In 1991, Centel sold its electric utility holdings in Kansas and Colorado to UtiliCorp for $345 million which operated under the name West Plains Energy. Before then, Centel in Colorado was known as Southern Colorado Power Company which was later changed to Centel Electric-Southern Colorado Power Division.
In 1992 the company entered into a joint venture to distribute and market natural gas in the United Kingdom. From 1995 to 2000 it bought interest in utilities in New Zealand and Australia. In some markets Utilicorp placed electric and phone bills on the same bill. West Virginia Power was sold to Allegheny Energy in 1999, becoming part of its Monongahela Power subsidiary.
In 2006, Aquila Networks sold the Kansas electric properties to Mid-Kansas Electric Company (a cooperative). The Kansas gas operations were sold to Empire District Electric Company. In 2008, the Colorado electric properties were acquired by Black Hills Corporation and was renamed Black Hills Energy.
In 2001 UtiliCorp spun off Aquila but then bought it back in 2002 and then renamed the entire corporation Aquila, Inc.
Aquila's stock price peaked at $37.55 in May 2001 and it ranked #33 on the Fortune 500. The stock plummeted to $6.75 in July 2002 in the wake of the Enron scandal which had called into question business practices of all electric utilities.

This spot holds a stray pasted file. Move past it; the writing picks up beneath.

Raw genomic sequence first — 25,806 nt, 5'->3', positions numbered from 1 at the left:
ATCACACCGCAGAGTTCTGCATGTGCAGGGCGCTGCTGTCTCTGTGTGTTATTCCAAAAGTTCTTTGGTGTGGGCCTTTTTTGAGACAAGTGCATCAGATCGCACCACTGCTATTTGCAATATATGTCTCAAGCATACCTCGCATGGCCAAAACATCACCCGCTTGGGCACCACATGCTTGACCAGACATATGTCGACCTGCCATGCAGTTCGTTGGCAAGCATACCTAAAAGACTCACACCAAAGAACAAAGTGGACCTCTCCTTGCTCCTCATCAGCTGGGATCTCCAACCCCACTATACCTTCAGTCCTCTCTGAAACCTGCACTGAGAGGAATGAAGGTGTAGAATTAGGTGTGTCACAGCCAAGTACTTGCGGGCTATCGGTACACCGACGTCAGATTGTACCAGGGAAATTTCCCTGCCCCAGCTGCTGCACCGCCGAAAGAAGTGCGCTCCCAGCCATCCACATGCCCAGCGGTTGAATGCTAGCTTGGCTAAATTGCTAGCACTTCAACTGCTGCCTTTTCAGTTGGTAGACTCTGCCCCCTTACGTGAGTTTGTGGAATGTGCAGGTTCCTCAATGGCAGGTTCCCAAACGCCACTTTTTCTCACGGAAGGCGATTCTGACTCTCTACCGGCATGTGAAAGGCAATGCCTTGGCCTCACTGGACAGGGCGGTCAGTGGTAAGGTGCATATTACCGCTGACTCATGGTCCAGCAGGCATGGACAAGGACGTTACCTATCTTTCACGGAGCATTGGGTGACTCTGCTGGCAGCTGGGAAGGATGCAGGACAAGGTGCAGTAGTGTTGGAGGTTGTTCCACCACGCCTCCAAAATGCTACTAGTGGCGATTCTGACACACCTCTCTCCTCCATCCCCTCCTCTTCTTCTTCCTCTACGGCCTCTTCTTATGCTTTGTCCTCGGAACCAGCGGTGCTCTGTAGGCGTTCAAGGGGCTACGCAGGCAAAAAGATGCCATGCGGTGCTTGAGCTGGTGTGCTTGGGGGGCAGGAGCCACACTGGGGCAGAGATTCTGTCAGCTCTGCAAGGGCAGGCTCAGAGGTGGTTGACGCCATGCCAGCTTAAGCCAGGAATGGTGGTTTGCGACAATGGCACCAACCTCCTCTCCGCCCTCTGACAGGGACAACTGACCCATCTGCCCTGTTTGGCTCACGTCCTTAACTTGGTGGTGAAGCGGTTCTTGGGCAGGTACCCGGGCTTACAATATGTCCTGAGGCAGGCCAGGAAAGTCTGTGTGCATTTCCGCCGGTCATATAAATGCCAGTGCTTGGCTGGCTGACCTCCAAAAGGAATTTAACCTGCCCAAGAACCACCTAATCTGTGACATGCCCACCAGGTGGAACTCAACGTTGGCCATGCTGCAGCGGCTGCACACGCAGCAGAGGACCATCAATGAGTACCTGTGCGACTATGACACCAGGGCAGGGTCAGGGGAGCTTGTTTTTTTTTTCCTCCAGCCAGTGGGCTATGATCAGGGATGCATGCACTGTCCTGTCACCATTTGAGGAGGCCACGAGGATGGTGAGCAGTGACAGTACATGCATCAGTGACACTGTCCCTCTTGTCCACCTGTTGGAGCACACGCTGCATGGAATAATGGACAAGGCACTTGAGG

In 2004 five lawsuits were filed in federal court alleging that Aquila's board of directors steered employees into heavily investing their retirement savings in company stock. On Jan. 26, 2005, these suits were folded into a single class action alleging top company officials violated the federal Employee Retirement Income Security Act requiring that employers manage employees retirement programs responsibly. The company settled the case for $10.5 million in April 2007. 66,000 of the company's customers in Missouri lost power for several days in the Mid-December 2007 North American Winter storms.
The company began selling its assets and dropped to 891 on the Fortune list in 2007. In 2007 its electric assets in northwest Missouri were acquired by its historic rival Kansas City Power & Light (via its new parent Great Plains Energy) for $1.7 billion. Its gas properties, as well as its electric service area in southeastern Colorado (including Pueblo), were acquired by Black Hills Corporation.
-  Archived 2007-12-10 at the Wayback Machine
- "FORTUNE 500: Aquila". Money.cnn.com. Retrieved 2017-05-23.
- Pritchard, Carolyn (2005-09-21). "Empire District agrees to buy Aquila Mo. natgas ops for $84M". MarketWatch. Retrieved 2017-05-23.
- "History of Aquila, Inc". Fundinguniverse.com. Retrieved 2017-05-23.
- "Aquila Amended Complaint (0092098.DOC;1)" (PDF). Motherjones.com. Retrieved 2017-05-23.
- Andy Kroll (2011-05-23). "Herman Cain's Enron-esque Disaster". Mother Jones. Retrieved 2017-05-23.
- "CAR_Public/080326.mbx". Bankrupt.com. Retrieved 2017-05-23.
- "Fortune 500 - Fortune". Money.cnn.com. 2014-05-14. Retrieved 2017-05-23.
- [dead link]